John Cardinal O'Connor, Archbishop of New York, died Wednesday at the age of 80. Cardinal O'Connor was the oldest active U.S. Bishop and one of the country's most prominent Catholics. He will be remembered all across the country, by both Catholics and non-Catholics alike, as a man of God who valued the right of life for all. 

His health began to fail after he had a brain tumor removed in August 1999. He gathered the strength to make a farewell visit to Rome to see the Holy Father in February of this year. Over the past few months, Cardinal O'Connor was reported to be very weak and missed many public Masses at St. Patrick's Cathedral, as well as, reviewing the St. Patrick's Day Parade, as he had done for the previous 15 years. 

Cardinal O'Connor grew up in a Philadelphia row house. He attended public schools until hewas a junior in high school. Under  the Christian Brothers of West Catholic High, he was inspired to take up a religious life. He entered St. Charles Borromeo Seminary in Philadelphia at age 16 and was ordained nine years later. 

He spent most of his religious life in military uniform, joining the Navy in 1952 in answer to a call for more chaplains during the Korean War. When he retired 27 years later, he had risen to Rear Admiral and Chief of Chaplains of the Armed Forces. Later as an Archbishop and member of the episcopal commission that spent two years drafting the American bishops' 1983 pastoral letter on war and peace, he influenced the bishops in America to tone down criticism of U.S. nuclear policies. 

After leaving the Navy in 1979, he was made an Auxiliary Bishop and assigned to the Military Vicarate under Cardinal Terence Cooke of New York. In May 1983 he was appointed Bishop of Scranton, Pa. He held that post less than a year before being chosen to succeed Cardinal Cooke - who died of cancer - as the Archbishop of New York. He was elevated to Cardinal in May 1985. 

Cardinal O'Connor will be remembered as a strong and faithful shepherd. At a time when Catholics in America were increasingly inclined to take a "cafeteria stand on matters of faith and morals", Cardinal O'Connor continued to proclaim Church teaching on birth control, abortion and homosexuality. He chaired the influential Bishops' Committee on Pro-Life Activities and directed the Church's use of an advertising firm to sway public opinion on abortion. "Given the stakes - life itself - we can do no less," he said. Cardinal O'Connor also battled with prominent Catholic abortion rights supporters, most notably with former New York Gov. Mario Cuomo and Geraldine Ferraro, the 1984 Democratic vice presidential nominee. Cardinal O'Connor refused to accept their position, writing in 1990 that Catholics who opposed the Church's teachings on abortion by "advocating legislation supporting abortion, or by making public funds available for abortion ... must be warned that they are at a risk of excommunication. If such actions persist, bishops may consider excommunication the only option."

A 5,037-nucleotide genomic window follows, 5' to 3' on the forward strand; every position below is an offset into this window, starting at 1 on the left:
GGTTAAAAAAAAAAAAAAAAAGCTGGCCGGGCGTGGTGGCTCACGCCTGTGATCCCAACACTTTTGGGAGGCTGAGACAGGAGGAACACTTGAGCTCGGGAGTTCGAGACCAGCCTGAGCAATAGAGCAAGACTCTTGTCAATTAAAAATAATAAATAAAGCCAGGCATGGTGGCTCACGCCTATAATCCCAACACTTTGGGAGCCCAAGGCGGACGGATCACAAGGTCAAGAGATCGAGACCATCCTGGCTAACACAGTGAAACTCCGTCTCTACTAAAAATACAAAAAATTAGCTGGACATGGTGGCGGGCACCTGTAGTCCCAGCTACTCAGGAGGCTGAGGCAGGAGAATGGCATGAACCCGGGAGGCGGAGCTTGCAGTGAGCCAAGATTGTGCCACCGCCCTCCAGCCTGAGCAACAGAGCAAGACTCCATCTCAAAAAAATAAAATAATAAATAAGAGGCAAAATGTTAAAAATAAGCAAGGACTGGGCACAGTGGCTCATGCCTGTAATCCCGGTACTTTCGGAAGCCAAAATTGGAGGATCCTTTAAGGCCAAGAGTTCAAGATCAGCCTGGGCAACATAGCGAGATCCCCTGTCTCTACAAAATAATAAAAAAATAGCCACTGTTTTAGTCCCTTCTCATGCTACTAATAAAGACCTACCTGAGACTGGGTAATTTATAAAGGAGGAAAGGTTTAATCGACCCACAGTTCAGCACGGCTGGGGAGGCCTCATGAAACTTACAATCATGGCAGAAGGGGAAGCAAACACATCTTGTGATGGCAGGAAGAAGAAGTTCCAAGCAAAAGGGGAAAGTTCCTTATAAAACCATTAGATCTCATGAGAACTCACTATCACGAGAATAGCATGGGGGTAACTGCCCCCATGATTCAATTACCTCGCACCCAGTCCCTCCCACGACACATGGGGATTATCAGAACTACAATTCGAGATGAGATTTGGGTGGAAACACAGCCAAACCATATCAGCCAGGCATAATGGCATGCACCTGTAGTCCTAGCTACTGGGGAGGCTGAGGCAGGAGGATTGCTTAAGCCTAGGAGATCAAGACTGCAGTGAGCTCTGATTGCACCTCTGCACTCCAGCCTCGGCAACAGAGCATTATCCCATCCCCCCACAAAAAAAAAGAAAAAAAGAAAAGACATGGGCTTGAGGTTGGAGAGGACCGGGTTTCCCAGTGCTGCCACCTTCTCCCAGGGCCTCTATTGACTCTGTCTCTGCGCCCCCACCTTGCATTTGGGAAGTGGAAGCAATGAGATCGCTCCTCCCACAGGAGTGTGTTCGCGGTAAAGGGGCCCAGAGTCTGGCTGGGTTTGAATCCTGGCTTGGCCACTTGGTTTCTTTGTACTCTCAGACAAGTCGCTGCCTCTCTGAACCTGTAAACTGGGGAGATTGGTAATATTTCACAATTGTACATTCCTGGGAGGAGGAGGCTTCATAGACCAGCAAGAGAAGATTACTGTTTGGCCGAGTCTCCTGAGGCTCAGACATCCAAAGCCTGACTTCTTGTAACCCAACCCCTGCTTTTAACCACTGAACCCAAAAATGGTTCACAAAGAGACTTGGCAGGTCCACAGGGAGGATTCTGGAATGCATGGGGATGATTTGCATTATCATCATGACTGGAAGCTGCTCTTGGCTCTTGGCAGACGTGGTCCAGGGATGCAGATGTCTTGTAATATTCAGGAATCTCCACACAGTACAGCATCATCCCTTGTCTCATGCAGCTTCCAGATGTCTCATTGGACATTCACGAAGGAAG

The Cardinal also led opposition to local gay rights legislation and banished a gay Catholic group from a parish church. In 1989, enraged activists responded by chaining themselves to pews and throwing condoms in the air during Mass at St. Patrick's in New York. Meanwhile, Cardinal O'Connor made unannounced visits to Catholic hospitals where he ministered to AIDS patients. 

This past year, at Yom Kippur, he sent a letter to Jewish leaders expressing "my own abject sorrow for any member of the Catholic Church, high or low, who may have harmed you or your forebears." This echoes the expression of forgiveness that Pope John Paul II asked for in his letter of forgiveness, which he recently place in the Western Wall in Jerusalem. 

Cardinal O'Connor also made headlines when in 1998 he pledged to boycott baseball games all year because the Major Leagues played on Good Friday. 

In reflecting upon his life, Cardinal O'Connor said he would have been content to be a parish priest or teacher. He further added, "I would like my epitaph to say simply that 'He was a good priest'." Cardinal O'Connor feared that he might instead be remembered for "the alleged - and to me, the mythical - power, about my purported political manipulations and all that kind of nonsense."